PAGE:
The average Canadian wastes 79 kilograms of food per year, UN report estimates
A United Nations report estimates that 17 per cent of the food produced globally each year is wasted. (Emmet / Pexels)
TORONTO -- A new report from the United Nations suggests that the average Canadian wastes 79 kilograms of food at home per year.
The report, released on Thursday from the United Nations Environment Programme (UNEP), estimates that humans worldwide waste about 17 per cent of foodthat’s produced, measuring more than 930 million tonnes.
Relying primarily on a 2019 report from Environment and Climate Change Canada, the UNEP found that Canadians waste 79 kilograms of household food, per capita, per year, for a total of 2.94 million metric tonnes of household food waste per year.
By comparison, the average American wastes 59 kilograms of household food per year and the average person in the United Kingdom wastes about 77 kilograms of household food per year.
Additionally, Canada’s total puts it as one of the worst household food wasters in North America, Latin America and the Caribbean, though the UN has “very low confidence” in many of its estimates for the regions.
According to the report, about 61 per cent of the food waste happens in households, while the food service industry and retailers account for the remainder.
Canada did not have data for the food service or retailer food waste portions of the study.
The report also doesn’t quite show the full scale of the problem, as many countries do not measure food waste. In all, the UN only found 17 countries with “high quality” food waste data.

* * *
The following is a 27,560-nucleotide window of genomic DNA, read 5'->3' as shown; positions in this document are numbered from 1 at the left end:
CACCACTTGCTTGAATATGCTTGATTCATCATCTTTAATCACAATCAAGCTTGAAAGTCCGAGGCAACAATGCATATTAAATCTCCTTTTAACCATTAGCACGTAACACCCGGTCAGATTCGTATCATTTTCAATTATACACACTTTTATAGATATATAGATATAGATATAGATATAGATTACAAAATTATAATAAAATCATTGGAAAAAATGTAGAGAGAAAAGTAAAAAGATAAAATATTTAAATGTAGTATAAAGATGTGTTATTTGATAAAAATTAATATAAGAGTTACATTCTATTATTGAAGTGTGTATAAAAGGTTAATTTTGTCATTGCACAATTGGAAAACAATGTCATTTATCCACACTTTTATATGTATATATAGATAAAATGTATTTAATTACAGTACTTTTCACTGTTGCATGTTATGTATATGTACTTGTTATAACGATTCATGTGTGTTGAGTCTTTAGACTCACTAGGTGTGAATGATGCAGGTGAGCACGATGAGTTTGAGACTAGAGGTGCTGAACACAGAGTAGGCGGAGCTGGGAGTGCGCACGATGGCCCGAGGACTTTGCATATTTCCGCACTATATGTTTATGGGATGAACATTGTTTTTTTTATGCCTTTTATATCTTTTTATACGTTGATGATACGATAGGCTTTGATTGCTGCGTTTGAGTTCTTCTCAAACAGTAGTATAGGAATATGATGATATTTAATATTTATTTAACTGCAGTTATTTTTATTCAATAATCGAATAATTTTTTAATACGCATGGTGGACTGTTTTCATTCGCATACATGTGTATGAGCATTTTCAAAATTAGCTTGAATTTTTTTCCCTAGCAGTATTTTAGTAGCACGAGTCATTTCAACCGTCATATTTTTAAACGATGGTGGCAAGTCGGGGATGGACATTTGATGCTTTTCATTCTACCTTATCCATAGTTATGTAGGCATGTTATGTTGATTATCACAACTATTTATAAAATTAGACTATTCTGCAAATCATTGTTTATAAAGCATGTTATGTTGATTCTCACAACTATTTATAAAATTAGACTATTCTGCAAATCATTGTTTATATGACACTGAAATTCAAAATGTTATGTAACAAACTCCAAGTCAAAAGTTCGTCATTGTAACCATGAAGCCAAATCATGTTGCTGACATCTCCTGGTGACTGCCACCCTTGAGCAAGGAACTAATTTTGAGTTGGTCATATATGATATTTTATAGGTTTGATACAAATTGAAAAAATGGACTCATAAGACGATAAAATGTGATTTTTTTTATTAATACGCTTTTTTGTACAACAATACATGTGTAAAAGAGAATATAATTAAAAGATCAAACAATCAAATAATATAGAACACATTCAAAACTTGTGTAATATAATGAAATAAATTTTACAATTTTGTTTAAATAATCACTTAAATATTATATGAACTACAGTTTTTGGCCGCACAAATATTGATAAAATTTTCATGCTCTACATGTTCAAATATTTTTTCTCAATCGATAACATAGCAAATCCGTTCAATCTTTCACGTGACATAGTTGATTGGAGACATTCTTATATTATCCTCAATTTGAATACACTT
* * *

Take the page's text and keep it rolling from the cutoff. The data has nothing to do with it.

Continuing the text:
"Many countries haven't yet quantified their food waste, so they don't understand the scale of the problem," Clementine O'Connor, co-author of the report and sustainable food systems programme officer at the UNEP, told The Associated Press.
Food waste has become a growing environmental concern in recent years due to the land needed for food production and the greenhouse gas emissions that arise in the process of getting food from the farm to the plate.
When it comes to the waste of this food, some experts have at least partially blamed expiry labels on packaging, which can lead people to throw out food prematurely.
According to the Canadian Food Inspection Agency, “best before” dates mean that if a product stored under the proper conditions, then it should maintain its high quality until that date, but should still be edible afterwards.
“You can buy and eat foods after the best-before date has passed,” the CFIA states. “However, when this date has passed, the food may lose some of its freshness and flavour, or its texture may have changed. Some of its nutritional value may be lost.”
With files from The Associated Press